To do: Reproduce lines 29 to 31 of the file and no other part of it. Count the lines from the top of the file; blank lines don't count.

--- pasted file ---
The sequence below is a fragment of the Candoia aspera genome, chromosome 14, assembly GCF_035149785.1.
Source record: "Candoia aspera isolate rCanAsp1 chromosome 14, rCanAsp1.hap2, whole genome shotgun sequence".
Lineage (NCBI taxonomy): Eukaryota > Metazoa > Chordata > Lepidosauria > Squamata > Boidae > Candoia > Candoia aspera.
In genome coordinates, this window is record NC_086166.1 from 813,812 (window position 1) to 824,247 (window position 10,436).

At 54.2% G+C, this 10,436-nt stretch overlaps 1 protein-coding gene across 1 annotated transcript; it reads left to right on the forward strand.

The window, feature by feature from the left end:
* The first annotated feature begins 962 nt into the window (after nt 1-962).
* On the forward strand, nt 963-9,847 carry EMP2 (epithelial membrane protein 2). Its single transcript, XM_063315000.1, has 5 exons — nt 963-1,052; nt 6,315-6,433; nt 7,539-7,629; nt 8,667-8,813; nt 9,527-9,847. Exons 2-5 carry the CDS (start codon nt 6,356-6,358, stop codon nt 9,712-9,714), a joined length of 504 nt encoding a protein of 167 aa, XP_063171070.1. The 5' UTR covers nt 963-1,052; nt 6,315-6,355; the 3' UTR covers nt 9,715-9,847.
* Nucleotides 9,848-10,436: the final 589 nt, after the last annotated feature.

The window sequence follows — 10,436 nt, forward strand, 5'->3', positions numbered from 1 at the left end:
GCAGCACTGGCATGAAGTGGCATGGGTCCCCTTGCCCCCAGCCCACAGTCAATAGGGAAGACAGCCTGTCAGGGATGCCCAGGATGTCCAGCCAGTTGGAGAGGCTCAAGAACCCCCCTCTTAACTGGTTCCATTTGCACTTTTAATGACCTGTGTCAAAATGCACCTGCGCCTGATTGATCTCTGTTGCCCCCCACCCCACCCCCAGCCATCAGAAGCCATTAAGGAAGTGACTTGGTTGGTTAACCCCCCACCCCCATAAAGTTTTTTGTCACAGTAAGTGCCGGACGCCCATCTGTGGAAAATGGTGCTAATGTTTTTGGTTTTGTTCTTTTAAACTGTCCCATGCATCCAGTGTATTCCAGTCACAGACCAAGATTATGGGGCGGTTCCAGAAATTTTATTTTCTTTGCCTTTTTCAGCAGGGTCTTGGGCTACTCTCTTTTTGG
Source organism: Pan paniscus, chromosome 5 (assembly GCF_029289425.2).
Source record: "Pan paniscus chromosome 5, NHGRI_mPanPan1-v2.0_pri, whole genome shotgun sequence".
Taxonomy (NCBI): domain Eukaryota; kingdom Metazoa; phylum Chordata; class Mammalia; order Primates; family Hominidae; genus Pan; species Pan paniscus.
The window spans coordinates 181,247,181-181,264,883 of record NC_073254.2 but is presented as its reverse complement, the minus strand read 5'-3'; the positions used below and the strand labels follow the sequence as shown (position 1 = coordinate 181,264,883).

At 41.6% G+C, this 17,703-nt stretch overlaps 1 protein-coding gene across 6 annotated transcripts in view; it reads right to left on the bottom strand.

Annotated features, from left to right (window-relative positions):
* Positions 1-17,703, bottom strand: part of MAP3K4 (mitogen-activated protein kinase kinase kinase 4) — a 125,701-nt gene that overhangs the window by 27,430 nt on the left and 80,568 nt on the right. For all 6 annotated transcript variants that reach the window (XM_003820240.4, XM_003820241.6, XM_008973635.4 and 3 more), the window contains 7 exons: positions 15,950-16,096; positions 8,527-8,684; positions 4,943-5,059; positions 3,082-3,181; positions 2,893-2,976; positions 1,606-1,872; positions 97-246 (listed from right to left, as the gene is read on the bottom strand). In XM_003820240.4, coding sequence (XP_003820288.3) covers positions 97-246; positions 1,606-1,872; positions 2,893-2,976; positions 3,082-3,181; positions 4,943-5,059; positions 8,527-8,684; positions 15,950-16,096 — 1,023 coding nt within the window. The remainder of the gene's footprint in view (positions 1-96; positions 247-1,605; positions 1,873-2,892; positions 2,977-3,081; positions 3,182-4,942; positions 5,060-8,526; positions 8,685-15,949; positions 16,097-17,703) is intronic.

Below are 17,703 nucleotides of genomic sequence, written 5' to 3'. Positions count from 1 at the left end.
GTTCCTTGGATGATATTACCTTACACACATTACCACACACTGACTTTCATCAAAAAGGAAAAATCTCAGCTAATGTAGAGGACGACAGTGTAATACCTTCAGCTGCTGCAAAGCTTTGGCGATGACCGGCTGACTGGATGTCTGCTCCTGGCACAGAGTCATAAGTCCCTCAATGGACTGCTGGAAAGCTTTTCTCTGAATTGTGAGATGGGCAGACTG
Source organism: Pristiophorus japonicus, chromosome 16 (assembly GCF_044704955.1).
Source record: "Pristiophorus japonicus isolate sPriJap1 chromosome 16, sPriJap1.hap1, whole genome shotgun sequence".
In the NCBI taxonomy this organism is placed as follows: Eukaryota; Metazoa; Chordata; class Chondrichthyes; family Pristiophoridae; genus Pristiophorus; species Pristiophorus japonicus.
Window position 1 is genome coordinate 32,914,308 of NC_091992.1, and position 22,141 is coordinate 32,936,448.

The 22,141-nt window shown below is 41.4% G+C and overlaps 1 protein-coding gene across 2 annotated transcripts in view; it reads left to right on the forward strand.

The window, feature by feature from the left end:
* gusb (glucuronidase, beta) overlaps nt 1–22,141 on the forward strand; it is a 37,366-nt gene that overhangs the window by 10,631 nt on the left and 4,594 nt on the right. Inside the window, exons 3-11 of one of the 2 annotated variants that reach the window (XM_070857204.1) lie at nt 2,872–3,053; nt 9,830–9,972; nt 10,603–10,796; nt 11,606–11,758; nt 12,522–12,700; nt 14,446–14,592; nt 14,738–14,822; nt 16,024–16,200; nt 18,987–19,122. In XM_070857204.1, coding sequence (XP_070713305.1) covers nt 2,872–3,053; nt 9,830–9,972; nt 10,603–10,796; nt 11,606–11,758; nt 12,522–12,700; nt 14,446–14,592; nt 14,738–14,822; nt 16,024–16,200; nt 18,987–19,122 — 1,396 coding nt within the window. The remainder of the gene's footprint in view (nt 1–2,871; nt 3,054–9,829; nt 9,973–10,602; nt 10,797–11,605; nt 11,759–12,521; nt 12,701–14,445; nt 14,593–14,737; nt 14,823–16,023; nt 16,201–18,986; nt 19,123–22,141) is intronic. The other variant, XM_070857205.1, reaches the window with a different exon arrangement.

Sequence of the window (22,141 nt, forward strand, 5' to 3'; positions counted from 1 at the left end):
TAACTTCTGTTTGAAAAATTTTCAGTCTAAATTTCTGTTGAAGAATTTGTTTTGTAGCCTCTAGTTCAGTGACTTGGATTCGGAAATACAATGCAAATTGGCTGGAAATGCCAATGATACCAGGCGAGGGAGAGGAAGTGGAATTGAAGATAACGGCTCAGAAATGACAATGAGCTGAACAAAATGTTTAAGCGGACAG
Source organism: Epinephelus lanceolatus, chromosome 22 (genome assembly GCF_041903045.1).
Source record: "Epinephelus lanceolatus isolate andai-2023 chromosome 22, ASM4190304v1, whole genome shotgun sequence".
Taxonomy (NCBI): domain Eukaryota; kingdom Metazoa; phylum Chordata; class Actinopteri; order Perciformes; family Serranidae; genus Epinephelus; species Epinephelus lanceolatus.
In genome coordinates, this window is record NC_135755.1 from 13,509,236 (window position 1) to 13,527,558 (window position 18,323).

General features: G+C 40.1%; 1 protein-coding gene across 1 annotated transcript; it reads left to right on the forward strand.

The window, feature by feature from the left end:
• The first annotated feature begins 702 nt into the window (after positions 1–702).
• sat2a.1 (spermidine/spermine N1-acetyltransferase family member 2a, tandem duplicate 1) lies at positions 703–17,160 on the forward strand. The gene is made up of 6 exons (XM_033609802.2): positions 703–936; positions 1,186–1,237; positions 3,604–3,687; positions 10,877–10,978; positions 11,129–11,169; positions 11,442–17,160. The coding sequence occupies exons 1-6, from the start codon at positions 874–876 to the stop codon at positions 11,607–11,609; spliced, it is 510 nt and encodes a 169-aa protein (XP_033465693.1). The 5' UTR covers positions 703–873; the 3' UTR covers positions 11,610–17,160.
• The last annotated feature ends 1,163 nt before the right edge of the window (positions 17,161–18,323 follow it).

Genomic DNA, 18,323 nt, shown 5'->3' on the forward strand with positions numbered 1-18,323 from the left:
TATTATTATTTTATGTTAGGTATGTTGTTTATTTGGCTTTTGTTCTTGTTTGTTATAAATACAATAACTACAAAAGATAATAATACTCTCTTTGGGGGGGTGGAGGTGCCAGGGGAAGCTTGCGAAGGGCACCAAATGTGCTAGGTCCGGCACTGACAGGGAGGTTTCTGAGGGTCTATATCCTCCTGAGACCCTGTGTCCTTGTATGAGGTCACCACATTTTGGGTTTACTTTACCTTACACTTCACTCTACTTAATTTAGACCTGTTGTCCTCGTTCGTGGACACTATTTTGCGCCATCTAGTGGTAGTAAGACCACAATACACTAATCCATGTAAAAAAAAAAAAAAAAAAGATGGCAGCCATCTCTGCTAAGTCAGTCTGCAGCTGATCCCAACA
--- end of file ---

TAACTTCTGTTTGAAAAATTTTCAGTCTAAATTTCTGTTGAAGAATTTGTTTTGTAGCCTCTAGTTCAGTGACTTGGATTCGGAAATACAATGCAAATTGGCTGGAAATGCCAATGATACCAGGCGAGGGAGAGGAAGTGGAATTGAAGATAACGGCTCAGAAATGACAATGAGCTGAACAAAATGTTTAAGCGGACAG
Source organism: Epinephelus lanceolatus, chromosome 22 (genome assembly GCF_041903045.1).
Source record: "Epinephelus lanceolatus isolate andai-2023 chromosome 22, ASM4190304v1, whole genome shotgun sequence".